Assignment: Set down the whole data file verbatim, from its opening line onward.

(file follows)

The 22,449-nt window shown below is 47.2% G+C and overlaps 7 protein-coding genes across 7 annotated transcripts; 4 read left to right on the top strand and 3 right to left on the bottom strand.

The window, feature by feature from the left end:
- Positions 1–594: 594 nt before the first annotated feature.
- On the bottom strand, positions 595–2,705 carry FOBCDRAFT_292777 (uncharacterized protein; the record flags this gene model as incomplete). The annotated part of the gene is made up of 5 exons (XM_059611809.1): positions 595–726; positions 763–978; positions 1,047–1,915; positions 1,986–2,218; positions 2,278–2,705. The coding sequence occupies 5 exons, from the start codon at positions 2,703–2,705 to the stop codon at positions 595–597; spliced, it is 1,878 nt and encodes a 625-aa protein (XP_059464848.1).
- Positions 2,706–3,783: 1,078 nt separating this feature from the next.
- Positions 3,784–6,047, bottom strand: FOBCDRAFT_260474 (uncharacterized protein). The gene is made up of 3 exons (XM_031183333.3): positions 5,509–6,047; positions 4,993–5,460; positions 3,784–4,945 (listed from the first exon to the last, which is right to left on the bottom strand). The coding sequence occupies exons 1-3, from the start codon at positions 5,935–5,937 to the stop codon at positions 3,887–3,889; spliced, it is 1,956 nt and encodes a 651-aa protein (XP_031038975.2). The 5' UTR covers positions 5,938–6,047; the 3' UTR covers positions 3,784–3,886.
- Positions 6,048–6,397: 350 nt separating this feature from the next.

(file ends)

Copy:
The 22,449-nt window shown below is 47.2% G+C and overlaps 7 protein-coding genes across 7 annotated transcripts; 4 read left to right on the top strand and 3 right to left on the bottom strand.

The window, feature by feature from the left end:
- Positions 1–594: 594 nt before the first annotated feature.
- On the bottom strand, positions 595–2,705 carry FOBCDRAFT_292777 (uncharacterized protein; the record flags this gene model as incomplete). The annotated part of the gene is made up of 5 exons (XM_059611809.1): positions 595–726; positions 763–978; positions 1,047–1,915; positions 1,986–2,218; positions 2,278–2,705. The coding sequence occupies 5 exons, from the start codon at positions 2,703–2,705 to the stop codon at positions 595–597; spliced, it is 1,878 nt and encodes a 625-aa protein (XP_059464848.1).
- Positions 2,706–3,783: 1,078 nt separating this feature from the next.
- Positions 3,784–6,047, bottom strand: FOBCDRAFT_260474 (uncharacterized protein). The gene is made up of 3 exons (XM_031183333.3): positions 5,509–6,047; positions 4,993–5,460; positions 3,784–4,945 (listed from the first exon to the last, which is right to left on the bottom strand). The coding sequence occupies exons 1-3, from the start codon at positions 5,935–5,937 to the stop codon at positions 3,887–3,889; spliced, it is 1,956 nt and encodes a 651-aa protein (XP_031038975.2). The 5' UTR covers positions 5,938–6,047; the 3' UTR covers positions 3,784–3,886.
- Positions 6,048–6,397: 350 nt separating this feature from the next.